Crusaders No More: Go Valpo Dunehawks!

My undergraduate alma mater, Valparaiso University, has been in the news lately for its decision to retire the “Crusaders” as the name of its athletic teams, as well as the Crusader as a mascot. I see that there’s also been some effort to document past objections to the name “Crusaders,” with one blog post tracing the…

Window Reversal: A Quirky Technique for Distorting Audio

Here’s another Griffonage goody for connoisseurs of the sonically strange, of the acoustically audacious, of arrant eeriness for the ear.  Back in July 2017, I blogged about an audio distortion technique I called window reversal, explaining that it involved reversing every successive group of x samples throughout a source recording.  Extremely short windows have little effect, while…

“Uncle Josh Stories”: Cal Stewart’s Other Book (1924)

Many people who know about the phonographic storyteller Cal Stewart are likely also aware of his book Uncle Josh Weathersby’s “Punkin Centre” Stories, first published in 1903, which contains texts of most of the selections he was then performing for the talking machine.  That book sold well and is easy to find on the antiquarian…

The First Published Accounts of the Reis Telephone (October 1861)

In case you didn’t know, Philipp Reis invented an electric telephone in 1861.  The big question has always been, as Silvanus Thompson puts it in an exhaustively researched biography published in 1883, “not whether Reis invented a telephone—that is not denied—but whether he invented the Telephone” (p. 36).  The title of Thompson’s book is Philipp Reis: Inventor of the Telephone,…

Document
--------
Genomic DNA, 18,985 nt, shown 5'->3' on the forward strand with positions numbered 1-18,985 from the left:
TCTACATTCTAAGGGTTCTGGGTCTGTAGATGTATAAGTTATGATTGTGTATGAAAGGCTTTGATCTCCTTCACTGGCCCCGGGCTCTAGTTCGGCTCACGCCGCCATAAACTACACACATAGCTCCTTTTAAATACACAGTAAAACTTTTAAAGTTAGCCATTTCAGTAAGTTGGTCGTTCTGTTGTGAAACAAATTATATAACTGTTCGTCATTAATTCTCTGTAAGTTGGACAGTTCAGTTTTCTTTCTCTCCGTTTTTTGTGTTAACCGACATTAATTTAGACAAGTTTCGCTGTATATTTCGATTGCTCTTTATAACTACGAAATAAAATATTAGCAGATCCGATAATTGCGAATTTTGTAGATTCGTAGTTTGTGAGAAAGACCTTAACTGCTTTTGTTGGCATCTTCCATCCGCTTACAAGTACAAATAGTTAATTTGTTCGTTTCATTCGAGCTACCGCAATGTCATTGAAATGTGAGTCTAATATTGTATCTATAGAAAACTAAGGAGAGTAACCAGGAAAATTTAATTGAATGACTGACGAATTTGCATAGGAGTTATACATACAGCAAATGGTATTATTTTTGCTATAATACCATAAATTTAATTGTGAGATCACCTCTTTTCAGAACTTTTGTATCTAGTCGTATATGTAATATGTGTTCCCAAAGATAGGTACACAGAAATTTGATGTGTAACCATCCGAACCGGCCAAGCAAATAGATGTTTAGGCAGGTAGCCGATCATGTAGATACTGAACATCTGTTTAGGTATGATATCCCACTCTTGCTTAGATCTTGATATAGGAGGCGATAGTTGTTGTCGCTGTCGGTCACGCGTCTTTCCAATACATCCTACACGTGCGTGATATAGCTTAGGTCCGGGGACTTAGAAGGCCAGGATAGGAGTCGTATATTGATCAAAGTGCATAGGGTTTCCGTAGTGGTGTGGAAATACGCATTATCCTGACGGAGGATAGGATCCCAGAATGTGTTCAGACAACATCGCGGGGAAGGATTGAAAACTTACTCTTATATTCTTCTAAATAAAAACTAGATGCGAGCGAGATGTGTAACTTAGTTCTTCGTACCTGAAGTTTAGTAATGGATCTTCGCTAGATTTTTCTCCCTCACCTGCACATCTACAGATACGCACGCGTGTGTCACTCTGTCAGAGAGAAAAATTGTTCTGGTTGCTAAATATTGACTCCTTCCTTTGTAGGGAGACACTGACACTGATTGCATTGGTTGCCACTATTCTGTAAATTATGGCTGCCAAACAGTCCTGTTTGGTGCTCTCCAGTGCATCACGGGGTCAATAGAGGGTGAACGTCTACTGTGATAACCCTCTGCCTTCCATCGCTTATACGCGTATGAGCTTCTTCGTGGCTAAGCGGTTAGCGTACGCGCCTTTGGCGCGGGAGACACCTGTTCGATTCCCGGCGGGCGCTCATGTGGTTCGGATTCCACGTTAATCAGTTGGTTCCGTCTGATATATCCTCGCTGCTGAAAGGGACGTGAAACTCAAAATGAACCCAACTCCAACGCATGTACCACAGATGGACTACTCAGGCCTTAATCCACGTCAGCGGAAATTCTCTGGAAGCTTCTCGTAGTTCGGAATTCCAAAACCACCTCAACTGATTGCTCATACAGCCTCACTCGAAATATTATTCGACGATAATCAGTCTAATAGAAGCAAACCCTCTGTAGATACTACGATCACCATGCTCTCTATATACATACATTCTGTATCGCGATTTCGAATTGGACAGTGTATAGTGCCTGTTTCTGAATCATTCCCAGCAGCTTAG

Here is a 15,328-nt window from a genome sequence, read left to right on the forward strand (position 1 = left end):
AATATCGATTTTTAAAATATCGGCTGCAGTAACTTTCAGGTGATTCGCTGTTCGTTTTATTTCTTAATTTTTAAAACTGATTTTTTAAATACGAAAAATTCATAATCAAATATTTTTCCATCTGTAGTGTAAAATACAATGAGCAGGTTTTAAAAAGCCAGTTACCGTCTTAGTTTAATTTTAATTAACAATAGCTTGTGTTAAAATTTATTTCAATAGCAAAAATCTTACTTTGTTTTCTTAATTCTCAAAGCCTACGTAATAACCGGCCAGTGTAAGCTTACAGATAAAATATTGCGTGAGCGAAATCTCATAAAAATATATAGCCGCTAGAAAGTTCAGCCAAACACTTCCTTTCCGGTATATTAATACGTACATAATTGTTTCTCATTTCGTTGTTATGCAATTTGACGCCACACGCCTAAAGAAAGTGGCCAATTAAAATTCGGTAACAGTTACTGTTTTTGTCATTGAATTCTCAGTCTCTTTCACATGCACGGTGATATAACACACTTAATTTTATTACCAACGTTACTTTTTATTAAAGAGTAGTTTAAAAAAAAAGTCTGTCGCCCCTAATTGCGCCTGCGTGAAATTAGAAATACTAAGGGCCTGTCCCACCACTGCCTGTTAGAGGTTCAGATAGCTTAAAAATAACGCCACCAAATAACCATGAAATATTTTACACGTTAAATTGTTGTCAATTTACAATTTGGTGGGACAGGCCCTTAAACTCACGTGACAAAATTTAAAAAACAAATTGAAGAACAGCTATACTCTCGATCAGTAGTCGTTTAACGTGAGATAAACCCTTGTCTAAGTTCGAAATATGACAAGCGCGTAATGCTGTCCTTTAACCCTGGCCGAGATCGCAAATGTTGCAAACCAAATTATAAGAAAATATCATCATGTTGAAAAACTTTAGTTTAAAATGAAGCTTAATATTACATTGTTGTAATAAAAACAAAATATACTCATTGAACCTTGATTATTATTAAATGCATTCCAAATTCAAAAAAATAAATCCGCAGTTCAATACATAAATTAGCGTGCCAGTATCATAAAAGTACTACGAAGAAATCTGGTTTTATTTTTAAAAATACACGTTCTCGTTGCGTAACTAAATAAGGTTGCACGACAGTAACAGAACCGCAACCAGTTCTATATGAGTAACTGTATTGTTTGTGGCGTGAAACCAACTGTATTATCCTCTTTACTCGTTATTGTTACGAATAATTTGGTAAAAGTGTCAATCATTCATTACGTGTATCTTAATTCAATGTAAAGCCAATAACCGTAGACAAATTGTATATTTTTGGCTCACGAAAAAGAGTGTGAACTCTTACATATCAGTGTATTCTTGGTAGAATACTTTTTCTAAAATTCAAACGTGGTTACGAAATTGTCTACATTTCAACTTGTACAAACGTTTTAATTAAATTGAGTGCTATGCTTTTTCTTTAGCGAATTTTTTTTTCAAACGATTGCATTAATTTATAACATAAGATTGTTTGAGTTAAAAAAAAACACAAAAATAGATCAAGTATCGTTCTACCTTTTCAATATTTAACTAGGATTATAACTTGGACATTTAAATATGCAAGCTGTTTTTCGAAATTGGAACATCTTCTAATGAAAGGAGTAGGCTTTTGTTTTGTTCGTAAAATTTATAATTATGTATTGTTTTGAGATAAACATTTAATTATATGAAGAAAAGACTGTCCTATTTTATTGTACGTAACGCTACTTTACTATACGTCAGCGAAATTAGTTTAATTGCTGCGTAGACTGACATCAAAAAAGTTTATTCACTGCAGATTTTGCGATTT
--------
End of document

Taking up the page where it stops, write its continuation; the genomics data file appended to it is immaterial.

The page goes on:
The Phonographic Funeral of Baby Burr

In the latter half of 1895, newspapers around the United States relayed the startling news that a phonograph had just conducted a funeral service in place of a live clergyman. The very idea of putting a machine to such a use grated with some critics’ sensibilities, and even the Phonoscope, a trade journal ordinarily eager…

The Art of Face Averaging: 2020 Edition

Digital face averaging has been a perennial topic on this blog, and in this post I’d like to share some of my latest results, which I think far outmatch what I was able to do just ten months ago.  I’ll discuss techniques below, but let’s start by letting the images speak for themselves.  Click on…